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French Wine Supremacy Threatened By Global Warming

Producing Banyuls wine
Producing Banyuls wine
Rémi Barroux

BANYULS-SUR-MER — Up on these hillsides, vineyards descend steeply, almost falling into the blue waves of the Mediterranean. The soil is hard, and plowing is done by hand. But local winegrowers in Banyuls-sur-Mer and the neighboring towns of Port-Vendres, Collioure and Cerbère, just north of the border with Spain, wouldn't have it any other way.

In this green landscape, a very ancient system of water flow is used to limit erosion. The wind, the tramontane in particular, can be fierce, as is the summer heat. These are factors that have long made the local Banyuls and Collioure wines, controlled designations of origin, what they are — conditions that set these particular wines apart.

But over the last 20 years, the environment has been changing. The vineyards have been assailed by unpredictable gusts, torrential rains, late frosts and recurring dry spells. Hundreds of centuries devoted to the art of winemaking — the first vineyards date back to the presence of the Greeks — are being threatened by climate change.

Yvon-Berta Maillol, 78, bushy mustache and beard, can't imagine that his vineyard, one of the oldest in the region dating as far back as 1611, could disappear. Still, he can't help but notice that many things have changed. "We never used to harvest before Sept. 15-20, now we often start from the very first days of September," he says.

When he took over the 36-acre family vineyard in 1975, heat waves didn't scare anybody. On the contrary, winemakers were even eager to obtain the level of grape maturity that they provide, as well as the degrees of alcohol. But excessive heat can spoil the wine, and agronomists say that local wines have been gaining one degree of alcohol every 10 years for the past three decades. This, combined with the reduction of acidity levels, and therefore of the wine's capacity to age, makes it more difficult to find the right balance needed for good wine.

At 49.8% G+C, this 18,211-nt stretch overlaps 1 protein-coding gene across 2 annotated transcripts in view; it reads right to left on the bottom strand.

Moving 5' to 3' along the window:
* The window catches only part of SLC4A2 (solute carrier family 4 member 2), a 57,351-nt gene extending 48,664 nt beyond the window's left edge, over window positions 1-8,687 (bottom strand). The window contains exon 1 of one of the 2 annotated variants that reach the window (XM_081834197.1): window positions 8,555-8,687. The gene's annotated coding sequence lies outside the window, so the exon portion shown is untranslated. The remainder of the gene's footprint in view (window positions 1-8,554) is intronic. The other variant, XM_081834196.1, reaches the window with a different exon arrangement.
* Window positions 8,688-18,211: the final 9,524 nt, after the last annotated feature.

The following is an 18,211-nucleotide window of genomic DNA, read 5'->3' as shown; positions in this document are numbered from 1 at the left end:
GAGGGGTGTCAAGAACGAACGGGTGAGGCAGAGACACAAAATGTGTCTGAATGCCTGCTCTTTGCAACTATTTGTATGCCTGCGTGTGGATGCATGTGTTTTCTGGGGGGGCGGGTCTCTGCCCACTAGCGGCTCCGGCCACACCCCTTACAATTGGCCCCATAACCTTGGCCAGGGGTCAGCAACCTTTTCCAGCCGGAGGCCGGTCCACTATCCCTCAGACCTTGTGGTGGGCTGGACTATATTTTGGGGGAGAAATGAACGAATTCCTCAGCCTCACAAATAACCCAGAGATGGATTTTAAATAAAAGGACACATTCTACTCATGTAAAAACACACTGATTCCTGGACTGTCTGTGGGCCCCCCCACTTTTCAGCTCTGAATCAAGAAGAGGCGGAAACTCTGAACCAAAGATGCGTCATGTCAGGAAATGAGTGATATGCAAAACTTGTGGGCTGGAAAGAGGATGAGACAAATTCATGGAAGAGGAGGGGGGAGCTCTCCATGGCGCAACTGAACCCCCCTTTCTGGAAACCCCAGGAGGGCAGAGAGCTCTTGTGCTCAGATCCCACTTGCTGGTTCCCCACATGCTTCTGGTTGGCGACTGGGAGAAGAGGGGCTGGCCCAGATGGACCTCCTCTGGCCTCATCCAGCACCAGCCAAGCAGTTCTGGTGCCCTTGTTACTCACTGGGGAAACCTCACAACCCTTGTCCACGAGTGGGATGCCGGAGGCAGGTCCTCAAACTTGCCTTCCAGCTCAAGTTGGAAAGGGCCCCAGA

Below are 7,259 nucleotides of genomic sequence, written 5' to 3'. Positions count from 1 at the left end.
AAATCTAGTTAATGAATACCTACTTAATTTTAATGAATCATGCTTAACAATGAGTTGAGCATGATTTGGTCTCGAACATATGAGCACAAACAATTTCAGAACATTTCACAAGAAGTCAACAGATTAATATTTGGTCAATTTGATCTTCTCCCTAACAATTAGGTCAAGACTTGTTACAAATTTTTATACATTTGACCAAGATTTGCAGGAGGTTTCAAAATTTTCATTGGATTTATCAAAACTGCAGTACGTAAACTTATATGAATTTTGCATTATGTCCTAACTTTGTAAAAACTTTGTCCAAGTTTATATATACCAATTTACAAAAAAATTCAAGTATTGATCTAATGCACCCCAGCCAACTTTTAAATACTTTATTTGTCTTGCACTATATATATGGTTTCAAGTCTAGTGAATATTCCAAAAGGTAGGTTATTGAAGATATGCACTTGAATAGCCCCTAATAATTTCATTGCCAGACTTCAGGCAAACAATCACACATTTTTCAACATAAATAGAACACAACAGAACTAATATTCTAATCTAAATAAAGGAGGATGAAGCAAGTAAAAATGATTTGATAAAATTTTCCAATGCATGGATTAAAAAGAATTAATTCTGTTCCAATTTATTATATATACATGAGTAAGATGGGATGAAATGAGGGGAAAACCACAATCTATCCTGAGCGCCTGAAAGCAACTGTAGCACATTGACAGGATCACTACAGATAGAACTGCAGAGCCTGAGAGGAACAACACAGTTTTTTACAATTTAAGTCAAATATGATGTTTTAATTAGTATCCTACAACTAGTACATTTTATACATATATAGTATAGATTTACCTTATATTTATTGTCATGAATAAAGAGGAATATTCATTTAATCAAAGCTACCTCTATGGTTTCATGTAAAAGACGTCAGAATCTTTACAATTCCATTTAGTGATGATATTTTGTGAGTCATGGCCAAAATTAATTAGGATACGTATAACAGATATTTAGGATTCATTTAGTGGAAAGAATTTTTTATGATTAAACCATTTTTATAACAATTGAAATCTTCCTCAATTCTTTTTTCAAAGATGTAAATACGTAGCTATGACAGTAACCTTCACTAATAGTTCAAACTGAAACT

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Banyuls vineyards — Photo: Angela Llop

Several studies, including one from Greenpeace, have warned that climate change is threatening French viniculture. Another, published in April 2003 in Proceedings of the National Academy of Sciences of the United States of America, explained that 68% of Europe's wine-growing areas could disappear by 2050, among them the Bordeaux region, the Rhône valley and Tuscany. Norway, on the other hand, could produce "champagne."

Increased heat will also mean more water issues, a potential threat to other cultivations as well. Some in and around Banyuls-sur-Mer are wondering about the possibility of reusing wastewater to limit consumption in the summer, especially in touristic regions. An experiment started three years ago on one acre hasn't so far affected the wine's quality. Another idea is to install solar panels that would provide shade while producing electricity.

Valérie Reig, an area winemaker who does most of her work alongside Ursula, her seven-year-old mule, says the latest productions are already different from the ones her ancestors used to have. "We're like tightrope walkers," she says. "We know things are changing, but everything's possible."

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Life On "Mars": With The Teams Simulating Space Missions Under A Dome

A niche research community plays out what existence might be like on, or en route to, another planet.

Photo of a person in a space suit walking toward the ​Mars Desert Research Station near Hanksville, Utah

At the Mars Desert Research Station near Hanksville, Utah

Sarah Scoles

In November 2022, Tara Sweeney’s plane landed on Thwaites Glacier, a 74,000-square-mile mass of frozen water in West Antarctica. She arrived with an international research team to study the glacier’s geology and ice fabric, and how its ice melt might contribute to sea level rise. But while near Earth’s southernmost point, Sweeney kept thinking about the moon.

“It felt every bit of what I think it will feel like being a space explorer,” said Sweeney, a former Air Force officer who’s now working on a doctorate in lunar geology at the University of Texas at El Paso. “You have all of these resources, and you get to be the one to go out and do the exploring and do the science. And that was really spectacular.”

That similarity is why space scientists study the physiology and psychology of people living in Antarctic and other remote outposts: For around 25 years, people have played out what existence might be like on, or en route to, another world. Polar explorers are, in a way, analogous to astronauts who land on alien planets. And while Sweeney wasn’t technically on an “analog astronaut” mission — her primary objective being the geological exploration of Earth — her days played out much the same as a space explorer’s might.

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